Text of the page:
Colonoscopy is a remarkable tool. It can find cancer inside your colon or rectum. But it can also find polyps before they have a chance to become cancer. You might need a colonoscopy for other reasons.
Why Is a Colonoscopy Done?
A colonoscopy examines the large intestine. Doctors use it to look for:
- Abnormal growths, such as polyps or cancer
The doctor uses a colonoscope: a small, lighted camera inside a soft, flexible tube. The procedure usually lasts from 30 minutes to an hour.
The procedure can:
- Detect and treat colon cancer or colon polyps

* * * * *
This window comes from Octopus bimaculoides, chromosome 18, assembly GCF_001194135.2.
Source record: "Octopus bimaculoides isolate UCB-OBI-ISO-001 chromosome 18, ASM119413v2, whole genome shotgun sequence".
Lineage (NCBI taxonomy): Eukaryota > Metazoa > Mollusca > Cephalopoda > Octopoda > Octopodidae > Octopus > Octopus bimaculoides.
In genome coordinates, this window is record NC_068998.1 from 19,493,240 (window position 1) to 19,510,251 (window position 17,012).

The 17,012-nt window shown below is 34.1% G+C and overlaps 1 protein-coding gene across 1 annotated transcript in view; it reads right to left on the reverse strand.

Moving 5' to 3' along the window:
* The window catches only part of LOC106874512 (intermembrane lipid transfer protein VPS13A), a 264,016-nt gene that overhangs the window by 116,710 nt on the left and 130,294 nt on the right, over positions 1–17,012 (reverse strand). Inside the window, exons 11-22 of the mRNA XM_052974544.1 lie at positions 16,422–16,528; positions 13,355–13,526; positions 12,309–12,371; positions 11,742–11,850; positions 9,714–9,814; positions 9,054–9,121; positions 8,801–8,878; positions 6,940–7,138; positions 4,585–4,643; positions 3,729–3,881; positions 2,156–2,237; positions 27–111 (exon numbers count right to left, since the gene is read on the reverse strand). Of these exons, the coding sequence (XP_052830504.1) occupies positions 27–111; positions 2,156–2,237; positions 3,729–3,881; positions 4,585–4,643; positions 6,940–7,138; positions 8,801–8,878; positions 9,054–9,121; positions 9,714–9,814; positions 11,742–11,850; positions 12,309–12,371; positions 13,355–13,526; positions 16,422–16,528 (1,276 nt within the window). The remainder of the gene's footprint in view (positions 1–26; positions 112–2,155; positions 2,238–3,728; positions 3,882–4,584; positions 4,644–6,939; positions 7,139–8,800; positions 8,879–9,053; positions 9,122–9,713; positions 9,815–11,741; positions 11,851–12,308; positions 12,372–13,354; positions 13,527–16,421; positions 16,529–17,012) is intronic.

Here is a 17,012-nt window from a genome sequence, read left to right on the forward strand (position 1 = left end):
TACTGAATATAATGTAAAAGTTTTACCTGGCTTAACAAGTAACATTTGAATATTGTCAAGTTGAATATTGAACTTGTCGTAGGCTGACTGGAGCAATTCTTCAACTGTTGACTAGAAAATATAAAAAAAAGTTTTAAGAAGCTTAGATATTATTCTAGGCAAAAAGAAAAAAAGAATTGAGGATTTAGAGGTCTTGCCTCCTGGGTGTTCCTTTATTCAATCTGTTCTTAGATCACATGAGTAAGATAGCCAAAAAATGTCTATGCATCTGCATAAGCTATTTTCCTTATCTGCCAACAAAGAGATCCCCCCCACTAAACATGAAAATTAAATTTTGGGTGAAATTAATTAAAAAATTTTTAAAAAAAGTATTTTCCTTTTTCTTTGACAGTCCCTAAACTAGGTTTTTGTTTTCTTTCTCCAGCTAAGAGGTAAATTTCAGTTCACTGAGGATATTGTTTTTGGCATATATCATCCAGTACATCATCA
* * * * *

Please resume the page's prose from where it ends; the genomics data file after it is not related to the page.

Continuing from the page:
- Take tissue samples for testing
- Stop intestinal bleeding
- Monitor inflammatory bowel disease treatment
What Happens During a Colonoscopy Procedure
You'll be under anesthesia. So you won't be awake. You'll lie on your left side. The doctor will insert the colonoscope through your rectum, inject air, then gently pass the scope through your colon.
The doctor will then:
- Examine the lining of the colon
- Remove tissue samples or polyps, if necessary
Polyp Removal: Stops Cancer Before It Starts
During a colonoscopy, a doctor can snip off polyps.
Larger polyps may require a minimally invasive surgical procedure.
Your polyps are then sent to a lab for testing. The results will show if this type of polyp could have turned into cancer.
During the procedure, you may feel:
- Muscle spasms
- Lower abdominal pain
- The urge to move your bowels
Tell the doctor if you feel any severe pain.